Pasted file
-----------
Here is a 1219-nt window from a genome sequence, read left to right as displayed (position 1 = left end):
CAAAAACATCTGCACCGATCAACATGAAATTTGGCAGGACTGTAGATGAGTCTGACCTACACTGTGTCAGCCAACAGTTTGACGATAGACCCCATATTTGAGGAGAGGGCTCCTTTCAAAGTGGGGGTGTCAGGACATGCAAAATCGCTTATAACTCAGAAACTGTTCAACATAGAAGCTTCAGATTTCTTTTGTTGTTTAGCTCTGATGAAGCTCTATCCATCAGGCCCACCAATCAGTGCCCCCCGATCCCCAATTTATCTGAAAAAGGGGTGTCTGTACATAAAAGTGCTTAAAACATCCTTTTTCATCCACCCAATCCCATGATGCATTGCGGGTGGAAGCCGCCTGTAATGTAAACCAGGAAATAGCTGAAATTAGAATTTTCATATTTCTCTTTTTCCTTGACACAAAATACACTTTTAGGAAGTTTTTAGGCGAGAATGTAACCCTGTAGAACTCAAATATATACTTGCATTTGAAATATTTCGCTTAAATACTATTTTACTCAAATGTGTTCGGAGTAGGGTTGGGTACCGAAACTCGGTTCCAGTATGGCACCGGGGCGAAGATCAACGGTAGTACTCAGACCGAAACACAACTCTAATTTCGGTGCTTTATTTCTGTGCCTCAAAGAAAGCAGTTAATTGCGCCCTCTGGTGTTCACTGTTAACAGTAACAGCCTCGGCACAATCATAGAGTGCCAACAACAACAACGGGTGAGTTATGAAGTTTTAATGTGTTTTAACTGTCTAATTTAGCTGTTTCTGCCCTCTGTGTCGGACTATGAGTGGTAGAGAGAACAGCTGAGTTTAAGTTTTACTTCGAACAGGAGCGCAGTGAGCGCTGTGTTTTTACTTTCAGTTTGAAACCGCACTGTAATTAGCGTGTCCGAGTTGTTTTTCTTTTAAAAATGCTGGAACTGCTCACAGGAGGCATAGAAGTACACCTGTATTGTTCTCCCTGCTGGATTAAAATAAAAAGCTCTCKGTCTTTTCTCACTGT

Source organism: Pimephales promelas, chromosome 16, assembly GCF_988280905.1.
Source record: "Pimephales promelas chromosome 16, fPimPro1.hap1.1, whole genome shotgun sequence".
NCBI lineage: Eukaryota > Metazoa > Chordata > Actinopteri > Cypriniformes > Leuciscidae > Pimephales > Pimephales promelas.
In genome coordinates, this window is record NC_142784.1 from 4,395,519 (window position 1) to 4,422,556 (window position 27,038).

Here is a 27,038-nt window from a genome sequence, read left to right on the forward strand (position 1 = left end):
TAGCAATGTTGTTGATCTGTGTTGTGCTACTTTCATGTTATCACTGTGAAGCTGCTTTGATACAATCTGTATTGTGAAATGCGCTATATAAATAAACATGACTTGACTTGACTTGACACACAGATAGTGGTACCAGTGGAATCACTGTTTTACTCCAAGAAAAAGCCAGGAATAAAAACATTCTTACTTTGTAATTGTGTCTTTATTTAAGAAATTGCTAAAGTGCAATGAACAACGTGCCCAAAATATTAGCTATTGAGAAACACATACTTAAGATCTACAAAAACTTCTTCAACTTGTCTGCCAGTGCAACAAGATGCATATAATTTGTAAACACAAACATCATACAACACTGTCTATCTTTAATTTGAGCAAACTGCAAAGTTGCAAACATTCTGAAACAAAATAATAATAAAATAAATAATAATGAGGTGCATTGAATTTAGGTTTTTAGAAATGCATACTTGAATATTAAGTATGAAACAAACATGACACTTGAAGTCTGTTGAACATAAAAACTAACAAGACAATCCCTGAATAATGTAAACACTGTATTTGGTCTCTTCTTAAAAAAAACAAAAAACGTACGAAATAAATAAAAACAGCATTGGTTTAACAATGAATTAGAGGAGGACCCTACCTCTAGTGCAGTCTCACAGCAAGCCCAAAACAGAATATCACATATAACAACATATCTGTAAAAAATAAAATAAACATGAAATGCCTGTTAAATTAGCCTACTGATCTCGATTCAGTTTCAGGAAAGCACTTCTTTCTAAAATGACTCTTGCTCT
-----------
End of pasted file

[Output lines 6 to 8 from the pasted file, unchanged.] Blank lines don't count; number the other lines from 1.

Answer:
In genome coordinates, this window is record NC_142784.1 from 4,395,519 (window position 1) to 4,422,556 (window position 27,038).

Here is a 27,038-nt window from a genome sequence, read left to right on the forward strand (position 1 = left end):
TAGCAATGTTGTTGATCTGTGTTGTGCTACTTTCATGTTATCACTGTGAAGCTGCTTTGATACAATCTGTATTGTGAAATGCGCTATATAAATAAACATGACTTGACTTGACTTGACACACAGATAGTGGTACCAGTGGAATCACTGTTTTACTCCAAGAAAAAGCCAGGAATAAAAACATTCTTACTTTGTAATTGTGTCTTTATTTAAGAAATTGCTAAAGTGCAATGAACAACGTGCCCAAAATATTAGCTATTGAGAAACACATACTTAAGATCTACAAAAACTTCTTCAACTTGTCTGCCAGTGCAACAAGATGCATATAATTTGTAAACACAAACATCATACAACACTGTCTATCTTTAATTTGAGCAAACTGCAAAGTTGCAAACATTCTGAAACAAAATAATAATAAAATAAATAATAATGAGGTGCATTGAATTTAGGTTTTTAGAAATGCATACTTGAATATTAAGTATGAAACAAACATGACACTTGAAGTCTGTTGAACATAAAAACTAACAAGACAATCCCTGAATAATGTAAACACTGTATTTGGTCTCTTCTTAAAAAAAACAAAAAACGTACGAAATAAATAAAAACAGCATTGGTTTAACAATGAATTAGAGGAGGACCCTACCTCTAGTGCAGTCTCACAGCAAGCCCAAAACAGAATATCACATATAACAACATATCTGTAAAAAATAAAATAAACATGAAATGCCTGTTAAATTAGCCTACTGATCTCGATTCAGTTTCAGGAAAGCACTTCTTTCTAAAATGACTCTTGCTCT